Happy New Year to you! ~Terri

      • Happy New Year and good travels to you too. Ostia Antica is definitely on my list if I make it back to Rome (not one of my favorite cities). I got lucky with Herculaneum, the weather wasn’t very good, it was early in the year, and there weren’t many people around.

  4. Thank you for a wonderful trip down memory lane! I went to Ostia Antica ten years ago now and I loved that it was relatively un-touristy (we even crawled around in underground tunnels full of bats). Is it still quiet or did you just manage to capture photos withough other people in them?

    • Rosie, so glad I could give you a stroll down memory lane. Yes, Ostia is still very quiet, although we were there in the shoulder season, so I’m not sure what to expect during peak tourist season. And you got to go in the underground tunnels … full of bats? Yikes! From what I saw, all tunnels were barricaded with gates and there seemed to be deep water in several. I guess you were there before the gates. Thanks for stopping by. Are you still in Bolivia! ~Terri

    • Andrew, you always come up with the best suggestions! Thanks. Although I’ve been to all those countries, somehow I’ve missed those destinations. Have you done posts on all of them? ~Terri

  5. Thanks to your input, we are looking into this tour. The weather seems to be cooperating as well! Thank you for this post, the photos, and all the quality information. – Mike

    • Hi Mike! I know that you and Florence are pressed for time in Rome, and I know you’re enjoying it. If you find yourself with a free day, Ostia is a joy if you like antiquities (and a little peace and quiet). 🙂 Can’t wait to hear more about your Rome explorations. ~Terri

  6. For such a well-preserved ancient city, Ostia seems strangely devoid of visitors! Terri, as I was reading this I wondered if you’d mention the ‘insulae’ apartment blocks and public latrines – and you gave us a great explanation of both. 🙂 I guess the Romans would have been experts at toilet humour, or maybe to them it was completely normal and not something to be laughed at. Funny how such open, mixed gender facilities are inconceivable in modern society… when did it all cease to be a social event?

    • James, you are the master of the perfect word. I wasn’t familiar with the term “insulae” and thanks to you, now I have expanded my vocabulary. I added a postscript with your helpful information and a link to you. And you’re right about the toilet humor and other graphic tidbits (a la Pompeii and Herculaneum). I guess every society through the ages has defined “social event” a bit differently. 🙂 Thanks for your great comment. ~Terri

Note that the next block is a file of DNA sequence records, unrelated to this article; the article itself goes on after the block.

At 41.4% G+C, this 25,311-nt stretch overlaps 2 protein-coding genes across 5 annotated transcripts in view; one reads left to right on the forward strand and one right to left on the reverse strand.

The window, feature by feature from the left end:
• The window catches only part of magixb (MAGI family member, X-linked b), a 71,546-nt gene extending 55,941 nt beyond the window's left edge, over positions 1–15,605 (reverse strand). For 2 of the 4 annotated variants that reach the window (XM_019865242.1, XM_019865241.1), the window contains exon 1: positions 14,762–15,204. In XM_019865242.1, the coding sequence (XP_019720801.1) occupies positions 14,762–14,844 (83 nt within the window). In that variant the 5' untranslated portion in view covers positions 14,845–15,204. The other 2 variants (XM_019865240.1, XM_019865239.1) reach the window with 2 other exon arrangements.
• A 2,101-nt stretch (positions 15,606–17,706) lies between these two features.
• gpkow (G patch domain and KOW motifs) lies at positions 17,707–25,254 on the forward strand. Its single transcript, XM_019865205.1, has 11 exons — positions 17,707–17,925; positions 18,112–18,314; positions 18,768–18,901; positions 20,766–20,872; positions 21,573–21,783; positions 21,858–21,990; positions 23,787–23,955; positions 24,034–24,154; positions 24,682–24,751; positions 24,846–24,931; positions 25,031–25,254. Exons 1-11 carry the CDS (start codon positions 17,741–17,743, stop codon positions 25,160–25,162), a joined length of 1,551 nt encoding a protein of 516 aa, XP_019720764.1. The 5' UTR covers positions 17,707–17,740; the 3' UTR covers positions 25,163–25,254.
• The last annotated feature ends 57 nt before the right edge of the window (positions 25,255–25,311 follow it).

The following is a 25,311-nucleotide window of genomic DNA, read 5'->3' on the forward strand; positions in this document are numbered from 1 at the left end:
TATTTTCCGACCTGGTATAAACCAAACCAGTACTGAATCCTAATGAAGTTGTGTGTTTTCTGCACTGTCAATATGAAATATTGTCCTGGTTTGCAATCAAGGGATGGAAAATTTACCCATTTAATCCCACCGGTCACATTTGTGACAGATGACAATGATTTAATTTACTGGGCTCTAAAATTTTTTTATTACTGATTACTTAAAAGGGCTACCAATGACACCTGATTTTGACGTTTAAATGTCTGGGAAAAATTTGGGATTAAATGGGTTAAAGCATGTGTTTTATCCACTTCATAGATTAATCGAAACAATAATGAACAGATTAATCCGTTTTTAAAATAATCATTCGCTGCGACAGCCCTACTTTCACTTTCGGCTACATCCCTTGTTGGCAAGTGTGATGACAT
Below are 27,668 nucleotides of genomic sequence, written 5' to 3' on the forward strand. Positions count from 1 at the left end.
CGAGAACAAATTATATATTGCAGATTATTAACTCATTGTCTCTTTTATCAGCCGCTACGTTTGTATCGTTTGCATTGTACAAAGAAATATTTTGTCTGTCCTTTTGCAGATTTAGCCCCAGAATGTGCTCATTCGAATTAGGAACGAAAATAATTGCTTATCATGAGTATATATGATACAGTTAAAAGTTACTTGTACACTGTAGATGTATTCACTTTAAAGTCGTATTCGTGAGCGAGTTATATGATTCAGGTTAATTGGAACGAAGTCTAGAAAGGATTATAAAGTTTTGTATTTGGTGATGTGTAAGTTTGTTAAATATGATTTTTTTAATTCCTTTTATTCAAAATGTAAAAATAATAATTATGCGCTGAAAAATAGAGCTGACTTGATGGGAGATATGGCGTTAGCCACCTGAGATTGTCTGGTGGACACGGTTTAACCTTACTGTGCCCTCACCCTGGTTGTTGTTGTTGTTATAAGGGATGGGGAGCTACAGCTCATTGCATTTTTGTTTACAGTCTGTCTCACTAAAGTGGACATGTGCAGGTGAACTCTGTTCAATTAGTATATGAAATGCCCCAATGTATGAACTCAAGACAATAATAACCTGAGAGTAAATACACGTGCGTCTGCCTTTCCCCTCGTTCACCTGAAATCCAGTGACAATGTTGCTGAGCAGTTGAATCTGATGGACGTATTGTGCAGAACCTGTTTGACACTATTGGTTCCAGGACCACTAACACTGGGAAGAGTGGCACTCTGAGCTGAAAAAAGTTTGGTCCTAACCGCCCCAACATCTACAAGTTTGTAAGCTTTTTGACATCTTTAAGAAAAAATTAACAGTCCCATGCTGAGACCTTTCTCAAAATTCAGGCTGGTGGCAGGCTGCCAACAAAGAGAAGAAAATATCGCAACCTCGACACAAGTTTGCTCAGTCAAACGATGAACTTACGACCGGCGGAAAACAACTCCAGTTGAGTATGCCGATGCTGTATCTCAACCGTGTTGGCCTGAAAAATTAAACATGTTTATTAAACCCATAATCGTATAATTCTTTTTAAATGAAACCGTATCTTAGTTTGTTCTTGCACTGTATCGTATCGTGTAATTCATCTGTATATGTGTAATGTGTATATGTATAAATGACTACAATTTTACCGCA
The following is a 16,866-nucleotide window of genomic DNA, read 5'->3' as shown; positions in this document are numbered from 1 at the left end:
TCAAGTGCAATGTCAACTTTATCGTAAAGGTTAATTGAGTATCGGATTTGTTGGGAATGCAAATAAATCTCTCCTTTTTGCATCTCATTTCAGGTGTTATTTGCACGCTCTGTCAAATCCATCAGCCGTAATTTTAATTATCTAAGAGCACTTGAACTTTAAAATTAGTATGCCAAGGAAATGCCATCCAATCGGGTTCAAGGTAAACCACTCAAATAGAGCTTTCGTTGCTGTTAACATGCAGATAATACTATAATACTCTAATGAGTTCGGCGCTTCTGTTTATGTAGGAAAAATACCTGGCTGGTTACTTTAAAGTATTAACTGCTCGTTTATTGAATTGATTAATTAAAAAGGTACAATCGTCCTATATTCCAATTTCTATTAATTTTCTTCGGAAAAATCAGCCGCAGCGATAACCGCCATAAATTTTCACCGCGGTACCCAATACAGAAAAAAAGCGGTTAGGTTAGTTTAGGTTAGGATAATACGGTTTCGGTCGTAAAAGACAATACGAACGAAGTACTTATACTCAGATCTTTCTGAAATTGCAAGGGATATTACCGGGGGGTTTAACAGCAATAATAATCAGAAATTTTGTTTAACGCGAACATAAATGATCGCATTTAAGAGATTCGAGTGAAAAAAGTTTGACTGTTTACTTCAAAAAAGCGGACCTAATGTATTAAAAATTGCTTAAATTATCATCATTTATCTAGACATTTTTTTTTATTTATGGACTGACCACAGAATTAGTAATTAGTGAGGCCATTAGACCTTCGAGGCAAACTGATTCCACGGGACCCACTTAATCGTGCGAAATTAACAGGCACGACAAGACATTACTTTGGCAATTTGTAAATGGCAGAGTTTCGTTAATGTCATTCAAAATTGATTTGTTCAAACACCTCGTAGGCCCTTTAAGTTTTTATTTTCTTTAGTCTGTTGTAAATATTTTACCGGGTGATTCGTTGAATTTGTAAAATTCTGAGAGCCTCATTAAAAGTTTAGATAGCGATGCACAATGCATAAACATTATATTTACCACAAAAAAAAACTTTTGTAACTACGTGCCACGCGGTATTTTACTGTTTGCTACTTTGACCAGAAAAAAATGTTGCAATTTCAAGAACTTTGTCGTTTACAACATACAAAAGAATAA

• You’re welcome, Terri – it was something I remembered from a book on ancient Rome that I got years ago. 🙂 Thanks too for including me in the postscript!

  7. Thank you. I am from Ostia. I was born in and went to school in Ostia and have visited the ruins of Ostia Antica several times. They are great place to unwind while pondering about history. Nice to see it on your blog. Your post transported me back home for a moment. I hope your friends enjoy it. Nice photos. Thank you.

    • Ros, that’s amazing! I knew you were from Italy, but had no idea you were from Ostia. What a charming place to grow up. So glad that I could transport you back home for a few brief moments. Are you still in South Korea? ~Terri

      • Hi Terri, yes, I am from there 🙂
        Thank you.
        I have left Seoul and I am back in London now but I will be relocating to South Korea within the next couple of months. Hopefully I’ll be able to post more updates once I am out there and have some spare time.

    • Hi Maria, So great to hear from you again. It looks like we covered much of the same ground last year – weren’t the Baltic States awesome! We’ve been to Ostia Antica twice, and we were so curious about the communal toilets (I mean, who does a 40-seater?) that we did a lot of research. Voila! Really glad you reconnected and I look forward to more of your adventures. All the best, Terri

  8. We lived in Lido di Ostia three months and visited Ostia Antica twice. It’s wonderful to see your photo and read your post. Thanks.